<li>Fish filets and steaks will be obtained as for Obj 1, and tissue samples will be inoculated with microorganisms that produce active decarboxylase enzymes. Samples will be stored at 5 and 10 C for 0, 50, 10, and 25 days and analyzed for quantitative histamine content using monoclonal antibody analysis. Growth of microorganisms will be monitored. Microbial suspensions will be subjected to 200, 300, 400 and 500 MPa for 5, 10 and 15 min at 18 C and 1, 2 and 3 cycles to determine resistance to varying pressures and cycles. Samples will be assayed for histidine, lysine, and ornithine decarboxylase.
<li>Procedures as Obj 4 except samples will be stored for 48 and 72 hrs and subjected to high hydrostatic pressure process to either destroy or inactivate the inoculating microorganisms. Samples will be incubated at 0, 3, 6 and 10 C for 0, 3, 6, 9, 12 and 15 days or until spoiled or inedible. Samples will be analyzed for histamine content; study will be replicated 6 times/yr.
<li>Commercially available enzymes (Histidine decarboxylase [non-pyridoxal phosphate] from Lactobacillus 30a [Sigma H3266, crude powder], histidine decarboxylase [pyridoxal phosphate] from clostridium perfringens [Sigma H8250, crude powder], lysine decarboxylase from Bacterium cadaveris [Sigma L0882, partially purified powder]) will be used in the assays. Decarboxylases will be purified from these powders if preliminary studies show promise. Histidine decarboxylase will be purified from cells of Morganella morganii.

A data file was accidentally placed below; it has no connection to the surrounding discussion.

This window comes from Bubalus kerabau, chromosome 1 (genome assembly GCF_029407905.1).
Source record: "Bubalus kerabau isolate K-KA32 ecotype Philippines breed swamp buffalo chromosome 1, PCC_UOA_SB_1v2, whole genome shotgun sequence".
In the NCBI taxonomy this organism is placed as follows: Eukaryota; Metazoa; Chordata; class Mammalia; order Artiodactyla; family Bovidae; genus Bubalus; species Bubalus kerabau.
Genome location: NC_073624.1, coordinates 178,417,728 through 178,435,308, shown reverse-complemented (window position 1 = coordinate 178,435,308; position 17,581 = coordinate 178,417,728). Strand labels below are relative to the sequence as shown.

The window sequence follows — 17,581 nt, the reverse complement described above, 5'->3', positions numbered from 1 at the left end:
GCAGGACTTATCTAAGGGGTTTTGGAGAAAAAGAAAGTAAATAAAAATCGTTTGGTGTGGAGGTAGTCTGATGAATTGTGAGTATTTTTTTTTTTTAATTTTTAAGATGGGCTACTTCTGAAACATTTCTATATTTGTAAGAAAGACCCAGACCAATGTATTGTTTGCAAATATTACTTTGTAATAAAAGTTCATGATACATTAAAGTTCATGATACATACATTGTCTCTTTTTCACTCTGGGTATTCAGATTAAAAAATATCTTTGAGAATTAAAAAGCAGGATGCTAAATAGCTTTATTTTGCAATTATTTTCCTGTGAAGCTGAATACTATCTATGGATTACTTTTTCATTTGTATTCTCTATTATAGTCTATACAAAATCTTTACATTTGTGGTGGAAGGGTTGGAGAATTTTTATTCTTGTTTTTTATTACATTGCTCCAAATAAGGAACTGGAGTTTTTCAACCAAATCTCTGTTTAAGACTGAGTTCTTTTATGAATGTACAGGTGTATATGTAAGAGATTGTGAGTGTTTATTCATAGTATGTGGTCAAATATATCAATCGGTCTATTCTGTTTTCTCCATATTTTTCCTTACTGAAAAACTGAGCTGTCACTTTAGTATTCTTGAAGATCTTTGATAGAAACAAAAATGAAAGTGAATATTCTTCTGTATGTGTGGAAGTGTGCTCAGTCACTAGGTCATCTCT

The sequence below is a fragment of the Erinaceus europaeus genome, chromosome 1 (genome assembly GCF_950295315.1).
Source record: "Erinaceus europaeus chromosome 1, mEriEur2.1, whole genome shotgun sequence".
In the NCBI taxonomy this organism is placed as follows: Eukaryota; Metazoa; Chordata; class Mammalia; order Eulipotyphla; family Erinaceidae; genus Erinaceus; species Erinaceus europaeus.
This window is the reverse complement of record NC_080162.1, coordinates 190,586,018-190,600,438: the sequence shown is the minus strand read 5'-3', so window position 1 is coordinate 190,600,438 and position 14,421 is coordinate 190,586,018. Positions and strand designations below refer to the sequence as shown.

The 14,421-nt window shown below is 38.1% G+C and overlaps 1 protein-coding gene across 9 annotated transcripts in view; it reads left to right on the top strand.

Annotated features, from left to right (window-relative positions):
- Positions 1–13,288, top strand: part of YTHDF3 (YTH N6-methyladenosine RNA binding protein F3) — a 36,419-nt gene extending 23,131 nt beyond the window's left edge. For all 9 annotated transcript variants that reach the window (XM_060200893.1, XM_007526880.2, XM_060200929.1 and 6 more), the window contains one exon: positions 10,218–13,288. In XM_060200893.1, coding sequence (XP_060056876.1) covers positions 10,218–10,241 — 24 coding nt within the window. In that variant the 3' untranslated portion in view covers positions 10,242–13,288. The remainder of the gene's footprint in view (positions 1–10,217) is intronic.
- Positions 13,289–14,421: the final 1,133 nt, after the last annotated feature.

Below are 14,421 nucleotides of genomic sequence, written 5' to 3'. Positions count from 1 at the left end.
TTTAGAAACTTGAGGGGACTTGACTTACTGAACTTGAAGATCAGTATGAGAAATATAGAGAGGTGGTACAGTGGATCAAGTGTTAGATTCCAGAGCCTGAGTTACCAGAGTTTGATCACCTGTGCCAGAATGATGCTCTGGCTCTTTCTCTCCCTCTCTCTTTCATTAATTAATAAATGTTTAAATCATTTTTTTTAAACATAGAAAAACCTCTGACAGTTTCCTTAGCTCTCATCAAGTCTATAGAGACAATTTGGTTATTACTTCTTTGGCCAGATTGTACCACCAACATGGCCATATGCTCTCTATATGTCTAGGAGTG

<li>Results will be disseminated through presentations at natl and intnatl scientific and regional fishery meetings, refereed and trade journal articles, Cooperative Extension and Sea Grant publications, and websites. </ol>
Scombrotoxin is a common source of illness in the US associated with the comsumption of certain finfish species. This research will answer whether high hydrostatic pressures provide protection against or increased vulnerability to scombrotoxin food poisoning thereby enabling food processors to know the safety or hazard presented through the application of high hydrostatic pressure processing.
A research associate has been employed to direct this project and perform the required chemical and biological analyses to satisfy the project objectives. A meeting of the three cooperators (Virginia Tech, University of Maryland, and North Carolina State University)will be held in January, 2003 to coordinate project activities. The high hydrostatic pressure machine has been ordered and should arrive in March, 2003.
Processors should be able to produce fish having an extended shelf life with biogenic amine concentrations that do not present a health risk. Also, a high hydrostatic pressure laboratory will be established that will be available to accommodate other food research activities.

Flick Jr, George
Virginia Polytechnic Institute and State University